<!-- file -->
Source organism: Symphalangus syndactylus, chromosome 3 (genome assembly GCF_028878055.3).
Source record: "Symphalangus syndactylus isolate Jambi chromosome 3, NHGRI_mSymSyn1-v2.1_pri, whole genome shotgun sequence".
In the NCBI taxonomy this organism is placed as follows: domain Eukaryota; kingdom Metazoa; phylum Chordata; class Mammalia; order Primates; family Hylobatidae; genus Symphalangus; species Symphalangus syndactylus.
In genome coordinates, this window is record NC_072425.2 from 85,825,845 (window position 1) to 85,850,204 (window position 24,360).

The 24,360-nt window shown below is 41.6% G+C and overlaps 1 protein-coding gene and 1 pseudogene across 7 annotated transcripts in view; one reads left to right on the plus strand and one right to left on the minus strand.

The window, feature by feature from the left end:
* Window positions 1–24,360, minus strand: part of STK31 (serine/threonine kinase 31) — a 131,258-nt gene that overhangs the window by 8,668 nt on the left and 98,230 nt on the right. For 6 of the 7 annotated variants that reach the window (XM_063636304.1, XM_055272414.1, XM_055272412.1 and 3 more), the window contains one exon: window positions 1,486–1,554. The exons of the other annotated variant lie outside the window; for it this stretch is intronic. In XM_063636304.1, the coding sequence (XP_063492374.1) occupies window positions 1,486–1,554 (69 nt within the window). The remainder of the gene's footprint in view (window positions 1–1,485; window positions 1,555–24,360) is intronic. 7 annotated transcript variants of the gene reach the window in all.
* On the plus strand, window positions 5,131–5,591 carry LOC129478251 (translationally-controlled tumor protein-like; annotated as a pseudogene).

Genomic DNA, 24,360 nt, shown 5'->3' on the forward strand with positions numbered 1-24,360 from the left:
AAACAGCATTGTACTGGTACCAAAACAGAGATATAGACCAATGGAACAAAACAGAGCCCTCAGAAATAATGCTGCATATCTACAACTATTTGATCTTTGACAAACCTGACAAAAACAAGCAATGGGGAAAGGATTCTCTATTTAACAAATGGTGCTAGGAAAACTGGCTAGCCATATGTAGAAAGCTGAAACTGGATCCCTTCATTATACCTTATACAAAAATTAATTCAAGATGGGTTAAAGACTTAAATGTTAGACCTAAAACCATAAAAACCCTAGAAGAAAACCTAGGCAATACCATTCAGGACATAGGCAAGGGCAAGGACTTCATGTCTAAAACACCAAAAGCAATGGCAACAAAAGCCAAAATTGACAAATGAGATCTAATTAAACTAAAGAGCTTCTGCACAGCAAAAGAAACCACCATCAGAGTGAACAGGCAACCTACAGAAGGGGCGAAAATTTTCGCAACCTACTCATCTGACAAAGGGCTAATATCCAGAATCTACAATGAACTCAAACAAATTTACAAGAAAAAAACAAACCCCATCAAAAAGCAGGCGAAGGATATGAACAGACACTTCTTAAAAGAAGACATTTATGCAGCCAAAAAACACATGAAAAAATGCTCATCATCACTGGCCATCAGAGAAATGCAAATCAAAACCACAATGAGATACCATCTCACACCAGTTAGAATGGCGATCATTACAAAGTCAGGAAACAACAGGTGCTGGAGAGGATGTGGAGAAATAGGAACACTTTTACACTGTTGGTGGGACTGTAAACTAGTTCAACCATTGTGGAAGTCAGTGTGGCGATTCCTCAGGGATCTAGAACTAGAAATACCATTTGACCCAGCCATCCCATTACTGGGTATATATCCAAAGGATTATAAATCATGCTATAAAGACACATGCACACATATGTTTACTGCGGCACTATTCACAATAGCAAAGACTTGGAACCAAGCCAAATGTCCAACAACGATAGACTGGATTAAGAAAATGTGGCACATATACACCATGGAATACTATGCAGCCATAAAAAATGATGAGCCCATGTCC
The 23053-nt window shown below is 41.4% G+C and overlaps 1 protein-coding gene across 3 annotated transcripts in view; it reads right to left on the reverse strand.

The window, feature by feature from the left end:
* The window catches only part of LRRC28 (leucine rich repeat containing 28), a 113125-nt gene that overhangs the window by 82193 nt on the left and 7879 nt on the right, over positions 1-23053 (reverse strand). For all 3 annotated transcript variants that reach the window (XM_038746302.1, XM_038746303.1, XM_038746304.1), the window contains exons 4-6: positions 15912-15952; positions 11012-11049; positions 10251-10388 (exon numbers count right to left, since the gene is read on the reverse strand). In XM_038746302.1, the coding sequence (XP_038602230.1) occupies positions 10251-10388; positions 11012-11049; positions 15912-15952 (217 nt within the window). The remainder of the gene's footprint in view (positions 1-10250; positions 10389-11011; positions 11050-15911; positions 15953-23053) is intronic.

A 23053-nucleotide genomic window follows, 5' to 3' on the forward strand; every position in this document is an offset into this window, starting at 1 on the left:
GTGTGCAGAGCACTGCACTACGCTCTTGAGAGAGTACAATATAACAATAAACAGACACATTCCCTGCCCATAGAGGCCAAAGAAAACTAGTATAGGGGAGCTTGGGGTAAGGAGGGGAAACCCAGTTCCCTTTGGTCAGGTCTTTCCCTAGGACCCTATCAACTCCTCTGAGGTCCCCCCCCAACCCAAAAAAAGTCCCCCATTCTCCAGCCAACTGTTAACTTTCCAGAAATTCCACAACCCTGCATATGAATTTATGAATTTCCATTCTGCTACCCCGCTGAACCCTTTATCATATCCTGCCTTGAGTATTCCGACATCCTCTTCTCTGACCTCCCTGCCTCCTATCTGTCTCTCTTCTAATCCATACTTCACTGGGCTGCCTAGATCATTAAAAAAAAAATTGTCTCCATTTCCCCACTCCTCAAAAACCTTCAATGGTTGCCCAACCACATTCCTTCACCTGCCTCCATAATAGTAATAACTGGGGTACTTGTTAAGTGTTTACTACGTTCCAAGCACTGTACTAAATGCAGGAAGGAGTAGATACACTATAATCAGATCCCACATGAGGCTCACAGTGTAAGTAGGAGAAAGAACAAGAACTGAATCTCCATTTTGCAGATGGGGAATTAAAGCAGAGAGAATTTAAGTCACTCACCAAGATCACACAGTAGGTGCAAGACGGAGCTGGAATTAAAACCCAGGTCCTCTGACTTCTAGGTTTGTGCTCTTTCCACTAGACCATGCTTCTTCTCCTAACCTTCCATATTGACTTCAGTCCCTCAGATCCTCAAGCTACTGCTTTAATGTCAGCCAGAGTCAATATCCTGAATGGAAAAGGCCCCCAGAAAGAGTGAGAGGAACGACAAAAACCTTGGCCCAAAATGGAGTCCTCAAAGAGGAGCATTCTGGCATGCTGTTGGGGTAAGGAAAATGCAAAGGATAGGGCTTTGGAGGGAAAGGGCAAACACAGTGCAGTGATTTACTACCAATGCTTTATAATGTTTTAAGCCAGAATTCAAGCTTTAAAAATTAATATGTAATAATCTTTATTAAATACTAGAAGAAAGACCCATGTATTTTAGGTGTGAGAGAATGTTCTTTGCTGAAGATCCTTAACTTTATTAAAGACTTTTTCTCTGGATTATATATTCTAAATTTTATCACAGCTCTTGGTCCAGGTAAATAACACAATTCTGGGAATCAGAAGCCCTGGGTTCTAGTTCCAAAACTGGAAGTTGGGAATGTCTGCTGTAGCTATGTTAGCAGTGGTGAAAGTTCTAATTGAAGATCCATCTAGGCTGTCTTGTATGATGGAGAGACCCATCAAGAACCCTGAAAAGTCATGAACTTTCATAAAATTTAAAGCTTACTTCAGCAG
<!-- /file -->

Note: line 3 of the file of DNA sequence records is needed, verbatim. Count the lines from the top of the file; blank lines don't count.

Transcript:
In the NCBI taxonomy this organism is placed as follows: domain Eukaryota; kingdom Metazoa; phylum Chordata; class Mammalia; order Primates; family Hylobatidae; genus Symphalangus; species Symphalangus syndactylus.